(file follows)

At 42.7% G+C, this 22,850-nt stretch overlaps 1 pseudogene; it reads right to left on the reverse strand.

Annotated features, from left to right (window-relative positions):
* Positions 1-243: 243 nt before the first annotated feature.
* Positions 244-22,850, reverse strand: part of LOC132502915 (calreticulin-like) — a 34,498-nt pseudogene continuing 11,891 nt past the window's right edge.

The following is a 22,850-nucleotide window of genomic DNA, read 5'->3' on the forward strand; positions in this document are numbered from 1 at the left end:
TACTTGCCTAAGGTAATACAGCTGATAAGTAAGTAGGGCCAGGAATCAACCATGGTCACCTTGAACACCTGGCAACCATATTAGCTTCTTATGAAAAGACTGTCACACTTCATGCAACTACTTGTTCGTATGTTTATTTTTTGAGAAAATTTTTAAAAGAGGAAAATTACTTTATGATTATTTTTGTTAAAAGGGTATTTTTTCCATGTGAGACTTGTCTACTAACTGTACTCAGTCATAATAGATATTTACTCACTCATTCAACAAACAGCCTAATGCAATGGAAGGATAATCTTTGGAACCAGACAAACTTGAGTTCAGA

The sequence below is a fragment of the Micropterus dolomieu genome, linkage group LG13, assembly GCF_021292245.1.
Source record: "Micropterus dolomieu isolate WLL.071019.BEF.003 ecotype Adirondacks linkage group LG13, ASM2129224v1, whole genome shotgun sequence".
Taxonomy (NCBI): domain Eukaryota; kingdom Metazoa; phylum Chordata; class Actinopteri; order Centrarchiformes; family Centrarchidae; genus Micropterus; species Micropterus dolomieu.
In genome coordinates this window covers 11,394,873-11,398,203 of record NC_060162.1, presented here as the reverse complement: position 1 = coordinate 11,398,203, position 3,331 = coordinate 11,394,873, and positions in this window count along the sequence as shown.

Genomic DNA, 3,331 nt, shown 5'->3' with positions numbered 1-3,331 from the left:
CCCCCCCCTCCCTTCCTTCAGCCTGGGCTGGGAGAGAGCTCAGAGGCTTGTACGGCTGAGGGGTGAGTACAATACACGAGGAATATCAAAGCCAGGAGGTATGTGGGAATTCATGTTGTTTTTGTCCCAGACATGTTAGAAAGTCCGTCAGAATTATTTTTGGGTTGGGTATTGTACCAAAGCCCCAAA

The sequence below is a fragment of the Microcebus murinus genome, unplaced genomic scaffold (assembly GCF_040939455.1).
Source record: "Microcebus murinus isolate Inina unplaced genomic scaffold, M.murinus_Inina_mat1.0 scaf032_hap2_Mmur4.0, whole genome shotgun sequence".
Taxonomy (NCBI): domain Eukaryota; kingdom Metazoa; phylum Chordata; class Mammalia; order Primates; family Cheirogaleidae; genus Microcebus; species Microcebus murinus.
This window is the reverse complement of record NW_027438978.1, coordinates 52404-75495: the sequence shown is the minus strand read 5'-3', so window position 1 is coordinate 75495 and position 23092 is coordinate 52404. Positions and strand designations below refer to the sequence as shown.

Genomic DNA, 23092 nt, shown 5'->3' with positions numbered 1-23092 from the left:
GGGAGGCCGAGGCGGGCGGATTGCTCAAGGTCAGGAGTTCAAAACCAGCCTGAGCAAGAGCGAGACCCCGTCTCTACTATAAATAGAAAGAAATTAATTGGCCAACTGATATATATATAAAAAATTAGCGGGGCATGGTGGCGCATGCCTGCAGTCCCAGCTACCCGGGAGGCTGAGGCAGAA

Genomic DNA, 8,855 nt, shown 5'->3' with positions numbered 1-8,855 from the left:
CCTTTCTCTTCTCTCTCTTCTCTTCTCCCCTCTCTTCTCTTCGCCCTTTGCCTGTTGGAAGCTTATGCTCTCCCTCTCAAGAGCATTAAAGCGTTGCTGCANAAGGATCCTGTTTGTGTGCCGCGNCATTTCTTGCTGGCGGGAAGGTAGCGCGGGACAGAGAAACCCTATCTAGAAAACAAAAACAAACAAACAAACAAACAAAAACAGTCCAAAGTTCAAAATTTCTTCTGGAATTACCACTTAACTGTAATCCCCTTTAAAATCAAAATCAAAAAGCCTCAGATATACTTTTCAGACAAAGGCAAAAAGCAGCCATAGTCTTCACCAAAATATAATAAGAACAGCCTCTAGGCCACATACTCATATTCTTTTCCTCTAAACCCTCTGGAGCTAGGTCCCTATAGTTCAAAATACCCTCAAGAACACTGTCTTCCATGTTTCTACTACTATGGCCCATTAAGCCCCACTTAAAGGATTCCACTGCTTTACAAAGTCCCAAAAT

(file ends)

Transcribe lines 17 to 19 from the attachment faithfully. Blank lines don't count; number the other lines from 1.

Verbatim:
Genomic DNA, 23092 nt, shown 5'->3' with positions numbered 1-23092 from the left:
GGGAGGCCGAGGCGGGCGGATTGCTCAAGGTCAGGAGTTCAAAACCAGCCTGAGCAAGAGCGAGACCCCGTCTCTACTATAAATAGAAAGAAATTAATTGGCCAACTGATATATATATAAAAAATTAGCGGGGCATGGTGGCGCATGCCTGCAGTCCCAGCTACCCGGGAGGCTGAGGCAGAA

Genomic DNA, 8,855 nt, shown 5'->3' with positions numbered 1-8,855 from the left: